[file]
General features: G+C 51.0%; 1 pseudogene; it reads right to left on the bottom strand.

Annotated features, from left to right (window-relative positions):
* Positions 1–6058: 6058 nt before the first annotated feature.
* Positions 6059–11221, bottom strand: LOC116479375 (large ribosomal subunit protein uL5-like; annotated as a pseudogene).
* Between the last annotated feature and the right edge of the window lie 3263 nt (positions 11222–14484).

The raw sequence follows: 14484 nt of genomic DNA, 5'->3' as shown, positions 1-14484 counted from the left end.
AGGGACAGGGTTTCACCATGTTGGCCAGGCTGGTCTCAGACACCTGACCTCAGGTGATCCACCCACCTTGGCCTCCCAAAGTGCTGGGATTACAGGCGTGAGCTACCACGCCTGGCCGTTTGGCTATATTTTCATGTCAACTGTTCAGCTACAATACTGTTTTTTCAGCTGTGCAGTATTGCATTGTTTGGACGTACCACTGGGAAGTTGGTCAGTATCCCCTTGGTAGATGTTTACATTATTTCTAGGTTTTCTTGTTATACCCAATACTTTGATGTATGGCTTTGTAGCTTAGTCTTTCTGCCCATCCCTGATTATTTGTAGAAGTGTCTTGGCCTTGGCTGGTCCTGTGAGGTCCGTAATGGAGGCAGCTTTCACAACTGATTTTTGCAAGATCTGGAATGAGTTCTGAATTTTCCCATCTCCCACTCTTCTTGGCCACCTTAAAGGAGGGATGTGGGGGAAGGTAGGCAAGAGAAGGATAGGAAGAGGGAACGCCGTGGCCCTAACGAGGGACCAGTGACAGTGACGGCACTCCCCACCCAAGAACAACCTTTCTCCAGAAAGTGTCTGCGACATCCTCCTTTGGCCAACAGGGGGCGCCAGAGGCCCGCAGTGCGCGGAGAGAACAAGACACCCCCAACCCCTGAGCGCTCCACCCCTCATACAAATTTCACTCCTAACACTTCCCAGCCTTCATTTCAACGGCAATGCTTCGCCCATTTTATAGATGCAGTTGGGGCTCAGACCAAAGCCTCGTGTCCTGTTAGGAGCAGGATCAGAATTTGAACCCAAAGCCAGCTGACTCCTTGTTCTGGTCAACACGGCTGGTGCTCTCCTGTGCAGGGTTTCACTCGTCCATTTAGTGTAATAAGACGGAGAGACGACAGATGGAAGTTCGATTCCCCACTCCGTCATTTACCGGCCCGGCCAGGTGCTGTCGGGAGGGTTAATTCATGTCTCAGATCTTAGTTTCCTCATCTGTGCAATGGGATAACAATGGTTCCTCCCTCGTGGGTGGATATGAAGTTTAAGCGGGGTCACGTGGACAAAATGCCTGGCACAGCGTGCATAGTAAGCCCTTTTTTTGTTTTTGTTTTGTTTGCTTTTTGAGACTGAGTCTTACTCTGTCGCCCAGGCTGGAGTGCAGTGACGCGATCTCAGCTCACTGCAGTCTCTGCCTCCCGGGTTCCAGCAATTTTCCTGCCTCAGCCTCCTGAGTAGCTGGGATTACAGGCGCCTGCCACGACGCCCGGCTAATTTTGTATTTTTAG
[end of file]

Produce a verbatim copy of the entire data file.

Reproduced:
General features: G+C 51.0%; 1 pseudogene; it reads right to left on the bottom strand.

Annotated features, from left to right (window-relative positions):
* Positions 1–6058: 6058 nt before the first annotated feature.
* Positions 6059–11221, bottom strand: LOC116479375 (large ribosomal subunit protein uL5-like; annotated as a pseudogene).
* Between the last annotated feature and the right edge of the window lie 3263 nt (positions 11222–14484).

The raw sequence follows: 14484 nt of genomic DNA, 5'->3' as shown, positions 1-14484 counted from the left end.
AGGGACAGGGTTTCACCATGTTGGCCAGGCTGGTCTCAGACACCTGACCTCAGGTGATCCACCCACCTTGGCCTCCCAAAGTGCTGGGATTACAGGCGTGAGCTACCACGCCTGGCCGTTTGGCTATATTTTCATGTCAACTGTTCAGCTACAATACTGTTTTTTCAGCTGTGCAGTATTGCATTGTTTGGACGTACCACTGGGAAGTTGGTCAGTATCCCCTTGGTAGATGTTTACATTATTTCTAGGTTTTCTTGTTATACCCAATACTTTGATGTATGGCTTTGTAGCTTAGTCTTTCTGCCCATCCCTGATTATTTGTAGAAGTGTCTTGGCCTTGGCTGGTCCTGTGAGGTCCGTAATGGAGGCAGCTTTCACAACTGATTTTTGCAAGATCTGGAATGAGTTCTGAATTTTCCCATCTCCCACTCTTCTTGGCCACCTTAAAGGAGGGATGTGGGGGAAGGTAGGCAAGAGAAGGATAGGAAGAGGGAACGCCGTGGCCCTAACGAGGGACCAGTGACAGTGACGGCACTCCCCACCCAAGAACAACCTTTCTCCAGAAAGTGTCTGCGACATCCTCCTTTGGCCAACAGGGGGCGCCAGAGGCCCGCAGTGCGCGGAGAGAACAAGACACCCCCAACCCCTGAGCGCTCCACCCCTCATACAAATTTCACTCCTAACACTTCCCAGCCTTCATTTCAACGGCAATGCTTCGCCCATTTTATAGATGCAGTTGGGGCTCAGACCAAAGCCTCGTGTCCTGTTAGGAGCAGGATCAGAATTTGAACCCAAAGCCAGCTGACTCCTTGTTCTGGTCAACACGGCTGGTGCTCTCCTGTGCAGGGTTTCACTCGTCCATTTAGTGTAATAAGACGGAGAGACGACAGATGGAAGTTCGATTCCCCACTCCGTCATTTACCGGCCCGGCCAGGTGCTGTCGGGAGGGTTAATTCATGTCTCAGATCTTAGTTTCCTCATCTGTGCAATGGGATAACAATGGTTCCTCCCTCGTGGGTGGATATGAAGTTTAAGCGGGGTCACGTGGACAAAATGCCTGGCACAGCGTGCATAGTAAGCCCTTTTTTTGTTTTTGTTTTGTTTGCTTTTTGAGACTGAGTCTTACTCTGTCGCCCAGGCTGGAGTGCAGTGACGCGATCTCAGCTCACTGCAGTCTCTGCCTCCCGGGTTCCAGCAATTTTCCTGCCTCAGCCTCCTGAGTAGCTGGGATTACAGGCGCCTGCCACGACGCCCGGCTAATTTTGTATTTTTAG